Thyroid nodules are abnormal growth in the thyroid gland. They can be solid or fluid-filled lumps. The abnormal growth of fibroid tissues form nodules in the thyroid gland. The nodules may be benign or malignant. But, more than 96% of the nodules are noncarcinogenic.
The Thyroid gland is situated at the base of the neck below the "Adam's apple". It is butterfly shaped and located in front of the neck. The two thyroid lobes on either side of the wind pipe is connected by a tissue called 'isthmus' which covers the wind pipe from the front side.
It can develop on any part of the gland. Abnormal growth of the thyroid gland or excess growth of tissues leads to the formation of lumps. Mostly, these lumps are fluid filled and benign. When the nodule becomes large enough to compress the wind pipe, the person may feel difficulty in swallowing. Five percent of the nodules are cancerous or may lead to cancer.
The various causes are:
- Deficiency of iodine
- Thyroxin suppression due to physical agents
- Chronic thyroditis, which occurs due to hypothyroidism
There are seven types of nodules, which are listed below:
Colloid nodules or Follicular adenoma: They are the overgrowth of the thyroid gland, which are noncancerous. Only a single lobe is formed in such cases and it does not exceed beyond the thyroid gland. Hence, it is harmless.
Thyroid cysts: These nodules are of 1-1.5 cm in diameter and are filled with fluid. Sometimes they are malignant and also filled with solid substances.
Inflammatory nodules: They occur as a result of thyroiditis, i.e., chronic inflammation of the thyroid gland. One of its type is subacute thyroiditis, which causes severe pain in the neck region.
Thyroid cancer: They are malignant, very large, and hard lobes which causes discomfort in the neck region.
Follicular adenoma: They arise from follicular epithelium and are usually single and well-encapsulated lesions. They are also the most common type of nodules.
Multinodular goiter: It grows from an existing simple goiter. It contains multiple nodes and each node may be benign or malignant.
Toxic multinodular goiter-Plummer's disease: In this case, the thyroid gland secretes thyroxin without the influence of thyroid stimulating hormone (TSH). High levels of thyroxin in the blood results in a high metabolism rate.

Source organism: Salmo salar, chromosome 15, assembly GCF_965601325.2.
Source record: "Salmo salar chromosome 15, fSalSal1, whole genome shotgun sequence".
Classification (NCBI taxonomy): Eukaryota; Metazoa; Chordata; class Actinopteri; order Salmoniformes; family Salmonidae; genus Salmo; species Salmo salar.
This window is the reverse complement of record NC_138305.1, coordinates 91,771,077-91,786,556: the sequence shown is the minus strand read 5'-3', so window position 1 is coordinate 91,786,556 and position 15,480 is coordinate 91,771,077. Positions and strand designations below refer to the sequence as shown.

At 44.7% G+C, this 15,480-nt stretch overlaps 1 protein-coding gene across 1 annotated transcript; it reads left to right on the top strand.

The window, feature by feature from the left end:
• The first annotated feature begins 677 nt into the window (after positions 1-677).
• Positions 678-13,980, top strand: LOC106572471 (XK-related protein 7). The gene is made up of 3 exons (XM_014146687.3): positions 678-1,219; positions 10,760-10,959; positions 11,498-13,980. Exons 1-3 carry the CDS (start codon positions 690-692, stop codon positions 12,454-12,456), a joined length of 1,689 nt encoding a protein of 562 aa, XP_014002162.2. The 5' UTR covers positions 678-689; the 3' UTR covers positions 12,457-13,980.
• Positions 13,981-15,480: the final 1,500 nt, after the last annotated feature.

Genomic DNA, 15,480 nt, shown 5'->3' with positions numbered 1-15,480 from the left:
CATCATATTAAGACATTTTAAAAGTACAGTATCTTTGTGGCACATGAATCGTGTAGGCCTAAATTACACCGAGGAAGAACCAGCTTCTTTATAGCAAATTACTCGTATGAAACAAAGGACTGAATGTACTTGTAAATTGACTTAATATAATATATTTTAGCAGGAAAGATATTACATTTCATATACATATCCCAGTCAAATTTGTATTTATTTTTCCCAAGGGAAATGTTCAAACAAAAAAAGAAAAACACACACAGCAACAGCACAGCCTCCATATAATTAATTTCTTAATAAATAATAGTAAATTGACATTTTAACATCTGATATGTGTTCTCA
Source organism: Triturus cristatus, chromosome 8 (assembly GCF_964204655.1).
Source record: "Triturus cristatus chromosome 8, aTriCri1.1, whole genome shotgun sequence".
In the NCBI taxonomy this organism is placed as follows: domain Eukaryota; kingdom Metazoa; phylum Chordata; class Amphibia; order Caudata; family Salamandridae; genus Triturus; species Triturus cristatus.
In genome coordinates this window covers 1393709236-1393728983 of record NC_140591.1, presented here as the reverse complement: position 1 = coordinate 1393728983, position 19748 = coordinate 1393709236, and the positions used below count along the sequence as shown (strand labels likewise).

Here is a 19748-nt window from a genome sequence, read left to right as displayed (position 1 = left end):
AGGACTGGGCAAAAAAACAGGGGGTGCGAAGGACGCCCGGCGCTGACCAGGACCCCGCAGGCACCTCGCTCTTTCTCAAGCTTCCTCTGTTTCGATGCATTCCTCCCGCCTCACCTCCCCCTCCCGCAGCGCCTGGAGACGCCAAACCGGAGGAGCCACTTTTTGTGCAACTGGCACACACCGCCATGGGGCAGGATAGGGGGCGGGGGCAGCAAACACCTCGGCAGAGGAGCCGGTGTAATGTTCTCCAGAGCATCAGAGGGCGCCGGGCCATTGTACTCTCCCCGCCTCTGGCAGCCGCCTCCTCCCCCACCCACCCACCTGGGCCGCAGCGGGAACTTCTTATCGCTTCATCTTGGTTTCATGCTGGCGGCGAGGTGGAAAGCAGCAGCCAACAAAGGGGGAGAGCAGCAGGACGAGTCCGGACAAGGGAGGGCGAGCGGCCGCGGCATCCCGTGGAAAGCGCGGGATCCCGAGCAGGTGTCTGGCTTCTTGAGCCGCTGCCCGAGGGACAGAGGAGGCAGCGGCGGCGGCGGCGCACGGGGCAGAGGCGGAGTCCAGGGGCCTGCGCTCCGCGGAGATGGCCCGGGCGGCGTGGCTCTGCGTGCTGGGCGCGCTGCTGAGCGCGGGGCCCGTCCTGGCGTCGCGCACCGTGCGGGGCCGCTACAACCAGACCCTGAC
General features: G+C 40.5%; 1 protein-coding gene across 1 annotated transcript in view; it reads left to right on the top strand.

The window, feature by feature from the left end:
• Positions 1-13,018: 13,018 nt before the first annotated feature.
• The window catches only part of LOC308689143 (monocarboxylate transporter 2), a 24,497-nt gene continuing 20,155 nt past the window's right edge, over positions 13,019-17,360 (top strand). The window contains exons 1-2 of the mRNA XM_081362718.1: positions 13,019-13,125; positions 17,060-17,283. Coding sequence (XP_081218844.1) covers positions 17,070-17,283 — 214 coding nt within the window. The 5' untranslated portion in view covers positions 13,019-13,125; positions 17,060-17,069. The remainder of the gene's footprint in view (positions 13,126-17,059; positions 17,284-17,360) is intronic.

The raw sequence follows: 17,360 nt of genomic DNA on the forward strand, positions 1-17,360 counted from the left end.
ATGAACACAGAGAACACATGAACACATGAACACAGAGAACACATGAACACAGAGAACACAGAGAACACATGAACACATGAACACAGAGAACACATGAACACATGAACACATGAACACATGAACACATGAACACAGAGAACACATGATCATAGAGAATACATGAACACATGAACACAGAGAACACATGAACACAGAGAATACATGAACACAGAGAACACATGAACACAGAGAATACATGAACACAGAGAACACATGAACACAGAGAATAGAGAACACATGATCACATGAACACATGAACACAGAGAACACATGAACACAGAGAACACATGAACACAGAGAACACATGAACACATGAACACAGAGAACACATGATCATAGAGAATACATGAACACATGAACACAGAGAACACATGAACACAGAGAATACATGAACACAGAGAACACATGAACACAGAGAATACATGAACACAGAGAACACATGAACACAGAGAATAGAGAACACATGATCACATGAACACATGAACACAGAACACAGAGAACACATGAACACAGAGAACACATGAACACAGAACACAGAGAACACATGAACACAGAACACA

The normal symptoms are:
- Pain in the neck region.
- Difficulty in swallowing.
- Sudden weight loss.
- Irregular heartbeat.
- Hoarseness i.e., difficulty in speaking.
- Enlargement of lymph nodes in the neck region.
Though the nodule is benign, it creates critical complications. Some of them are:
- Heart problems which include rapid heart rate, irregular heartbeats, and the weakness of the heart muscles which leads to insufficient pumping of blood to various parts of the body.
- Osteoporosis, which includes weakened and brittle bones due to lack of sufficient amount of calcium in the body. This is due to the improper secretion of calcitonin by the thyroid gland.
- Thyrotoxis, which is a life-threatening condition.
The common treatment options are:
- Using radioactive iodine, which will reduce the size of the goiter, but, the radiation-induced therapy may result in side effects. Pregnant women should avoid this treatment.
- In cases where the nodule compresses the wind pipe, doctors prescribe a drug called Levothyroxine, which is used for immediate suppression of the production of thyroxin. This is called thyroid hormone suppression therapy.
- In alcohol ablation, ethanol is used to compress the nodules and reduces the excess secretion of thyroxin hormone.
Disclaimer: This HealthHearty article is for informative purposes only, and should not be used as a replacement for expert medical advice.